Old Wine is Best: A Sonnet for the Emerging Church image

Old Wine is Best: A Sonnet for the Emerging Church

Eight years ago I was twenty-seven, and I knew that two big things were going to dominate the next generation: the new atheists outside the church, and the emerging church within it.

Except that they didn’t. New Atheism fizzled out: look at the four self-styled horsemen of the apocalypse today, and you’ll notice that Sam Harris is a Buddhist, Chris Hitchens has sadly died, Daniel Dennett has gone rather quiet after being on the receiving end of one of the wittiest and most excoriating reviews of the millennium so far, and Richard Dawkins has turned into a rather strange septuagenarian self-parody, haranguing Christians, women, journalists, Jews, liberals and Muslims in virtually equal measure, in a pantomime manner worthy of a character created by The Onion. And the emerging church did what a huge number of new church movements do: it suffered for its lack of age (and hence depth), both individually and institutionally, and lost its key representatives one by one. The moral of the story? Twenty-seven year olds aren’t always as good at reading cultural trends as we think we are.

Anyway: since it’s summer, season of sonnets, I thought I’d express some of this poetically. Here’s to the emerging church:

Out with the old, and bring in now the new!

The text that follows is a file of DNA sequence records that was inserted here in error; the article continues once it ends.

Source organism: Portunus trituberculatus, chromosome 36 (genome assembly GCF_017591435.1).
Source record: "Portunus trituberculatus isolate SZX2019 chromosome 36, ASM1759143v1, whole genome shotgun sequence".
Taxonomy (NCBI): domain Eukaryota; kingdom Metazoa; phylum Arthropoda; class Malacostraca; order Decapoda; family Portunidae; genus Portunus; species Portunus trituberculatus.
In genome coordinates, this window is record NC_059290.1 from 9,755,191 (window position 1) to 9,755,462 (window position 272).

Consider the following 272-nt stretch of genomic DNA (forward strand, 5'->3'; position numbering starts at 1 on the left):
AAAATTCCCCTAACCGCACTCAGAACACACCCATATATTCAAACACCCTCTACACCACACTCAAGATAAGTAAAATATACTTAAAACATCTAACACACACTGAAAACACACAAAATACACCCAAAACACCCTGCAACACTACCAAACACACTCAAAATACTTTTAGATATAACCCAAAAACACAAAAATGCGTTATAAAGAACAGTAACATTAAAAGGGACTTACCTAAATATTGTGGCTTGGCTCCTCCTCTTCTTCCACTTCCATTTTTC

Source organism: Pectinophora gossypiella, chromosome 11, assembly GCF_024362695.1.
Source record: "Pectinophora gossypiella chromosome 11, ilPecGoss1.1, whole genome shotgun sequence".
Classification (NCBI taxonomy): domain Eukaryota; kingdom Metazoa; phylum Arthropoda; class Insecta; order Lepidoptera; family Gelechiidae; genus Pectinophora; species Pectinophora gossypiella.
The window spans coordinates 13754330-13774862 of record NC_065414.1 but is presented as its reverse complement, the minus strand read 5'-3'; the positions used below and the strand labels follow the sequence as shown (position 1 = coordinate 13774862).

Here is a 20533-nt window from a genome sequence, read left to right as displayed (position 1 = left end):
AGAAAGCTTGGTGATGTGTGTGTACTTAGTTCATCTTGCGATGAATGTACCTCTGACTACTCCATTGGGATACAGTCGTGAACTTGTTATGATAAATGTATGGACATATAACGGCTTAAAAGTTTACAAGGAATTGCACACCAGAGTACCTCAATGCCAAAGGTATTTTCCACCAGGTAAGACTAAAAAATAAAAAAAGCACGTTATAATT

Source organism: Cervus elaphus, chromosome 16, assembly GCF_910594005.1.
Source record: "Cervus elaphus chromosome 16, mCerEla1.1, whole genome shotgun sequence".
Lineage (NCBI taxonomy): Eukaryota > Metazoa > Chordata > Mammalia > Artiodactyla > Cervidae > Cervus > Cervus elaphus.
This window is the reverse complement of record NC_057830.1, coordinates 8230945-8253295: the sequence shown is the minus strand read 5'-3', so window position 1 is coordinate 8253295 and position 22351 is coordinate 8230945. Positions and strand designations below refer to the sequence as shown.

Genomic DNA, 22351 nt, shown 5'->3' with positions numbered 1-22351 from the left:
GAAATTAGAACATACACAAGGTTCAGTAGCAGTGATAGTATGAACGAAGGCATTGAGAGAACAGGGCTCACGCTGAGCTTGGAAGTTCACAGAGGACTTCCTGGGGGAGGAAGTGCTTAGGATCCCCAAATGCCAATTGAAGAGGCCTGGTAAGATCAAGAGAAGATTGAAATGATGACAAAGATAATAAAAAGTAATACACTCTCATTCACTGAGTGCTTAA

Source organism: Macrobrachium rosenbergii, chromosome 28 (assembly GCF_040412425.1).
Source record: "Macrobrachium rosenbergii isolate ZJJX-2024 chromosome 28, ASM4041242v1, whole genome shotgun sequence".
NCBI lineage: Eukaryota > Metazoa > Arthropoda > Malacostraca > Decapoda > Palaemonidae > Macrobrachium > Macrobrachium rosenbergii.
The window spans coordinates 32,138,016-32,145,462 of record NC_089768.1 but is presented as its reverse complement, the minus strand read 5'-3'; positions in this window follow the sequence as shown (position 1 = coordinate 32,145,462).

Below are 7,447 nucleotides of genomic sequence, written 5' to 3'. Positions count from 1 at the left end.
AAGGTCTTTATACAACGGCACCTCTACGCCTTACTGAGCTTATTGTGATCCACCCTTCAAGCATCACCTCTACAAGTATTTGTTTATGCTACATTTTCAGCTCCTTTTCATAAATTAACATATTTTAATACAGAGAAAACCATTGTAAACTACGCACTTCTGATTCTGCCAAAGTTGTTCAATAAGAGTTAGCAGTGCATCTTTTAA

Long live the quirky, fresh, emerging church,
Which current trends and popular research
Have shown displacing organ, robe and pew.
They do what older churches cannot do,
And knock denominations off their perch,
By being that for which millennials search:
Authentic, fresh, hip, urban, deep and true.
What future now for draughty liturgists,
Their cassocks out of date, their words arcane?
What hope for seeker-led suburban splurge,
Their baby boomer ranks now on the wane?
Our city culture shows, demography insists,
That any church who would survive must first emerge.

But that was then. Now, in the ten years past,
The fickle fog of fashion has not cleared,
And consequently, as the sceptics feared,
Emergers have not had the depth to last.
As elder statesmen have looked on, aghast,
The leaders’ youthful hubris has appeared:
Rob’s Bell has tolled, Don’s churchmanship gone weird,
And Driscollusionment has set in, fast.
What happened? Was it neoliberal drift?
Did Brian, Doug, Mark, Karen, Don and Rob,
Contextualise themselves out of a job?
Perhaps. But more than that, the trend-obsessed
Were always going to underrate age as a gift.
New wine is good, says Jesus; but old wine is best.

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